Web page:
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Template:Quote The Country Bear Jamboree (unknown was under name is Country Bear Playhouse) is an attraction in the Magic Kingdom at Walt Disney World Resort and Tokyo Disneyland and a former attraction at Disneyland.

This attraction houses about 20 audio-animatronic bears singing country-and-western songs.

Country Bear Jamboree is one of the very last attractions that Walt Disney personally helped develop. Originally planned for a never-built Disney ski resort in Mineral King, the Country Bear Jamboree opened with Walt Disney World in 1971 and was duplicated at Disneyland a year later. Tokyo Disneyland received their version in 1983.

The Disneyland and Tokyo Disneyland versions have had 2 identical theaters that played the same show.

The Disneyland version closed in 2001 to make way for The Many Adventures of Winnie the Pooh.

After the Enchanted Tiki Room and Carousel of Progress, this show is one of the longest-running stage shows in the history of Disney attractions.



The Five Bear Rugs from the Magic Kingdom version.

The origin of the Country Bears goes back to a never-realized Disney project in the 1960s—a ski-resort in Mineral King Valley (now part of Sequoia National Park).

In addition to the standard skiing activities, Walt Disney wanted his ski resort to include some entertainment for the guests. One idea that came up was a musical variety show put on by the local ursine wildlife—that project was assigned to Marc Davis.

Davis, together with Al Bertino, came up with many bear musical groups, including bear marching bands, bear mariachi bands, and Dixieland bears. One day, when Davis was working on drawings of the show's characters in his office, Walt walked in and saw the drawings and laughed because he loved the characters. On Disney's way out, he turned to Davis and said "Good-bye," which he was known never to say. A few days later, Walt died on December 15, 1966. It was the last time Davis saw Disney.

After Walt's death, plans for the show still carried on. The bears would be featured in the ski resort's Bear Band Restaurant Show and it was decided that they would have a country twang, but when environmental concerns blocked the development of the Mineral King area, now part of Sequoia National Park, the bear show was shelved along with the ski resort.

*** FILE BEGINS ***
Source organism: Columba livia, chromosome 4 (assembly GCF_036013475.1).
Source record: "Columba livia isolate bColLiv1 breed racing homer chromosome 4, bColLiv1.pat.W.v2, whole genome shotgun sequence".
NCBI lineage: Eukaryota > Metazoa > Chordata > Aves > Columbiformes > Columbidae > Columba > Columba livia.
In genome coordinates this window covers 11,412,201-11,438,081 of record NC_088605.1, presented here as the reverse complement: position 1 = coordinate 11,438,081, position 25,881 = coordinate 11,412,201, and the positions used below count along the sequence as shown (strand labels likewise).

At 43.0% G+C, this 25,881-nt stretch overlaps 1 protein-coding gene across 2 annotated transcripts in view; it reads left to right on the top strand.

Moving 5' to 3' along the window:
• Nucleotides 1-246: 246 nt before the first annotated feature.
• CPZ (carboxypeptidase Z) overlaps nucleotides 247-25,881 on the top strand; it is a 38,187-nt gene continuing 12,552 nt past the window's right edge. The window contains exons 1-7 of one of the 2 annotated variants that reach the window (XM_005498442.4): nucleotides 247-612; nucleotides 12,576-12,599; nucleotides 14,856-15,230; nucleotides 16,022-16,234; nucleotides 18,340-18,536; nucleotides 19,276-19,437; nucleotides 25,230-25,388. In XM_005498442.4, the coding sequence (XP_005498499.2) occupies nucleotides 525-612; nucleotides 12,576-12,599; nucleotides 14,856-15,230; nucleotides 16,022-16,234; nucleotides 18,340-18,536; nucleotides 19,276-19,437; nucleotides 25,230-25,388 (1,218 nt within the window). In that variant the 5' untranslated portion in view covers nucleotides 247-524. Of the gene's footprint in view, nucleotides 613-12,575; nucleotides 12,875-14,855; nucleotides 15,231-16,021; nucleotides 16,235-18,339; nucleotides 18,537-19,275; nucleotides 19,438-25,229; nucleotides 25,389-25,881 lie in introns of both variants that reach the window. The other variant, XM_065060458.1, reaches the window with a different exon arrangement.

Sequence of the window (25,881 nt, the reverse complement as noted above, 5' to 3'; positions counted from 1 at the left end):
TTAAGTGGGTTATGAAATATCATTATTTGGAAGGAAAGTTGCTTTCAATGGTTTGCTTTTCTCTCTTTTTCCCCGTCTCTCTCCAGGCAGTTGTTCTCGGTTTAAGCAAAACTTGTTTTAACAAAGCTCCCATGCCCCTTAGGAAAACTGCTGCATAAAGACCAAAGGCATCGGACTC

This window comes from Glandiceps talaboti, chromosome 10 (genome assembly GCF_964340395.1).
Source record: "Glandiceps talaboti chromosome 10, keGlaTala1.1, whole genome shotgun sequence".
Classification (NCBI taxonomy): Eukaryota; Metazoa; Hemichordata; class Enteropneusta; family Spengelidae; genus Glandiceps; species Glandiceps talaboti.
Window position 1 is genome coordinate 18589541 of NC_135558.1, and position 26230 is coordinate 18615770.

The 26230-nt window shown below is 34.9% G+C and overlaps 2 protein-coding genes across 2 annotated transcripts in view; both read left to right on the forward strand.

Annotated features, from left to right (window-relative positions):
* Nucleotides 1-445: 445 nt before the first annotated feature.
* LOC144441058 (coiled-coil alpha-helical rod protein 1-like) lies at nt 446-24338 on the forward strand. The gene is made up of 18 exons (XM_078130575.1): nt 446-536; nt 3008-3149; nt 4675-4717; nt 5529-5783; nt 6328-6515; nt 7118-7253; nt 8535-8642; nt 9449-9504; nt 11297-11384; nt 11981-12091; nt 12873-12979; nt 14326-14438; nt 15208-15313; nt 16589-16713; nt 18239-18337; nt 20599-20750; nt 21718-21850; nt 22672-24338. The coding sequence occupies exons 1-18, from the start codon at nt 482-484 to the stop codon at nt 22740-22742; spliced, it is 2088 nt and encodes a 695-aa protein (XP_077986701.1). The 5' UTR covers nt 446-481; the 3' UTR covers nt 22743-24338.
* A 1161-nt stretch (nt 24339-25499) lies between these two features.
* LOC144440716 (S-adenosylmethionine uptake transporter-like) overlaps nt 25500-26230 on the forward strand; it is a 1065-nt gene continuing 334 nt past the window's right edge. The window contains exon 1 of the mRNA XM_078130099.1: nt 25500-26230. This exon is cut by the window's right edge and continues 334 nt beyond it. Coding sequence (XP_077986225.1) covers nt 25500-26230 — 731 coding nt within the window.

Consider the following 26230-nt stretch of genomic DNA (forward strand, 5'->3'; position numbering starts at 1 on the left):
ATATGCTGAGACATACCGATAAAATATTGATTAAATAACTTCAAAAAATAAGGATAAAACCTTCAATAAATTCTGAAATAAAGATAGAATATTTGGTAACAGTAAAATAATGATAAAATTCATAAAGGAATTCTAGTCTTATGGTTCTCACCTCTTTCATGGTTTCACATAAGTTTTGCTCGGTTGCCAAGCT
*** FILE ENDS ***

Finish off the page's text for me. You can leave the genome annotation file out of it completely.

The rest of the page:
While the plans for Walt Disney World were being developed, the bear show concept was revived and the Country Bear Jamboree was born as one of the opening day attractions at the Magic Kingdom. It received so much positive feedback that the Imagineers immediately planned to create a replica of the show to be placed in Disneyland.

In 1972, the Indian Village in Disneyland's Frontierland was demolished to make way for a new land called Bear Country, which housed a duplicate version of the Country Bear Jamboree. Due to the tremendous popularity of the show in Florida, extra capacity was added to the California incarnation in the form of two identical theaters, each housing a copy of the show in its entirety. However, it was never as popular in California as it was in Florida, leading to management wanting a new attraction. Imagineers hoping to save the Country Bear characters would propose the Critter Country 500, a racing dark ride starring the bears, but this would be rejected. In 2001, the attraction was closed and its show building was repurposed to house The Many Adventures of Winnie the Pooh.

Tokyo Disneyland received its version of the attraction in 1983.

On August 22, 2012, the show in Florida closed for a nearly two-month refurbishment. During this time, the show was edited down, similar to what was done with Walt Disney's Enchanted Tiki Room in 2011. The songs "Pretty Little Devilish Mary" and "Fractured Folk Song" along with some dialogue were removed and other songs were shortened. The reworked version of the show opened on October 17, 2012.

Show versions[]

File:BearCountryJambEntry wb.jpg

The queue for the Disneyland version included fake doors in appropriate shapes for each of the bear performers.

The Disneyland version of the attraction featured a so-called cartridge option. This allowed for changes in the show by replacing the master control and audiotape with a different program. The addition of costume and prop changes allowed for different versions of the show to occur throughout the year. Each change required the show to be shut down for a few weeks while the tapes and costumes were changed. Aside from the original show, other versions were the Country Bear Christmas Special (which ran during the winter holiday season from November to January) and the Country Bear Vacation Hoedown.

Attraction Plot[]

  • Clap your hands and sing along with the Country Bears to a medley of country ditties.
  • Drop into the rustic frontier cabin known as “Grizzly Hall,” and make your way through a cozy lobby, where classic portraits of performers past and present mingle with a collection of musical instruments. Step inside the charming theater—home to 5 stages brimming with decorative wood-carved prosceniums and hanging red curtains—and take a seat before the lights dim.
  • Join a lifelike cast of 18 hillbilly bears as they perform—through the magic of Audio-Animatronics—a 16-minute, foot-stompin’, back-slappin’ musical revue celebrating America’s country-western heritage. Clap along to original and classic country tunes during this fun-filled hootenanny, and behold the zaniest group of bears the world has ever known, as they display their musical know-how.
  • Overflowing with humor and heart plus a few surprises, this crowd favorite features an uplifting down-home, southern sensibility your whole family is sure to love.

My Disney Experience Official Description[]

Have a knee slappin' good time at this jolly country and western show starring a hilarious bunch of singing bears.

File:Country Bear Jamboree promotional film (1972)